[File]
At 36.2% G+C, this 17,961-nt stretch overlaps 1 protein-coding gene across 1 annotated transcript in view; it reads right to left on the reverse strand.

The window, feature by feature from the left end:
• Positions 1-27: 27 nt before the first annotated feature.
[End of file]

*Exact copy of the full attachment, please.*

At 36.2% G+C, this 17,961-nt stretch overlaps 1 protein-coding gene across 1 annotated transcript in view; it reads right to left on the reverse strand.

The window, feature by feature from the left end:
• Positions 1-27: 27 nt before the first annotated feature.